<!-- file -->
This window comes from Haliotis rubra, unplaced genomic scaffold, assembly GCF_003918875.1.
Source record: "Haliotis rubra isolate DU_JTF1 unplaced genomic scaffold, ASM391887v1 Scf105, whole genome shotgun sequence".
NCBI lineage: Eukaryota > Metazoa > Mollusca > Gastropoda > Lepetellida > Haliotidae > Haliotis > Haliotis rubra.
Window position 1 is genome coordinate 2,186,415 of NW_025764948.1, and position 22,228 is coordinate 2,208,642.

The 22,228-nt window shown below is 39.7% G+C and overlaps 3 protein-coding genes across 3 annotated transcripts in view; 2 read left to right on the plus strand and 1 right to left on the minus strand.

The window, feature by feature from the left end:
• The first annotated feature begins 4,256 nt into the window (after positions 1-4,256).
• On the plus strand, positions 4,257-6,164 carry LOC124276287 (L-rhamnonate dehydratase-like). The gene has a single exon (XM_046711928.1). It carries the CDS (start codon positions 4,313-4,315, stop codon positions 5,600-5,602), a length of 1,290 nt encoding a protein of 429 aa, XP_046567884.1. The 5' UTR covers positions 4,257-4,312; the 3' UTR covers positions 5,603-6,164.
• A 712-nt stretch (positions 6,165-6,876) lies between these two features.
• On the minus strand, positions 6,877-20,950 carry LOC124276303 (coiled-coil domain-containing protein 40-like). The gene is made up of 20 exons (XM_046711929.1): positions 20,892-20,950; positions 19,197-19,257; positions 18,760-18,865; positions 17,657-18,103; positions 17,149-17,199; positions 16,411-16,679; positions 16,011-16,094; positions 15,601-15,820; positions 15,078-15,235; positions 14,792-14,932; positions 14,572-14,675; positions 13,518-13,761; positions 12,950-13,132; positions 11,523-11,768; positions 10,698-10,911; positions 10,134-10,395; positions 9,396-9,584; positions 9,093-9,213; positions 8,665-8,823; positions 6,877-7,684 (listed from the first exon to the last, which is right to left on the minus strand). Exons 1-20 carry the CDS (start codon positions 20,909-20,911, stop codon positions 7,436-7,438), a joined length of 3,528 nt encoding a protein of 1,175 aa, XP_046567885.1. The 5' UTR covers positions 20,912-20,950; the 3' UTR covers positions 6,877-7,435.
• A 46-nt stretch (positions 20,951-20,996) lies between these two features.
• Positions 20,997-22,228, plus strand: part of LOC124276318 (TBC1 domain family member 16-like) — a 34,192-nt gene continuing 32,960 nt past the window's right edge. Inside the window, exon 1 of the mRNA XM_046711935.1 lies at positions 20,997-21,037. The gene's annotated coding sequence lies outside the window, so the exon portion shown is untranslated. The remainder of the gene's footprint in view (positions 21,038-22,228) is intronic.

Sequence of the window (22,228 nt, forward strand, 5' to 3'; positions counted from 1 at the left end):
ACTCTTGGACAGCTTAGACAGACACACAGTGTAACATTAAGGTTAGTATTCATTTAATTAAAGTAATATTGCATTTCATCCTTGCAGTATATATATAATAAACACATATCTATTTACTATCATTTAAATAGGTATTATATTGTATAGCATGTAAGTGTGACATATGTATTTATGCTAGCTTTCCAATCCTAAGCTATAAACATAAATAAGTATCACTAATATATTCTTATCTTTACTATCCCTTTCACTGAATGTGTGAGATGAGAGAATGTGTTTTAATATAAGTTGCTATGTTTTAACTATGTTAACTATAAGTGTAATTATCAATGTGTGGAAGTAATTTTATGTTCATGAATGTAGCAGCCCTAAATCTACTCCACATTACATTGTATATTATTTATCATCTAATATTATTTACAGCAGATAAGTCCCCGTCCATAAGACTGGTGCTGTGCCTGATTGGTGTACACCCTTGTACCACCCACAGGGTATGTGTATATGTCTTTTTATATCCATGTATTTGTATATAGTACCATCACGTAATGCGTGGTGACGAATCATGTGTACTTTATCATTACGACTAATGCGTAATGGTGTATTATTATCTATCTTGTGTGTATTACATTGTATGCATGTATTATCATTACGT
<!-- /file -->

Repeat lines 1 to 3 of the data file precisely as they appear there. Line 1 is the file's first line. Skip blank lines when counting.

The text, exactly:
This window comes from Haliotis rubra, unplaced genomic scaffold, assembly GCF_003918875.1.
Source record: "Haliotis rubra isolate DU_JTF1 unplaced genomic scaffold, ASM391887v1 Scf105, whole genome shotgun sequence".
NCBI lineage: Eukaryota > Metazoa > Mollusca > Gastropoda > Lepetellida > Haliotidae > Haliotis > Haliotis rubra.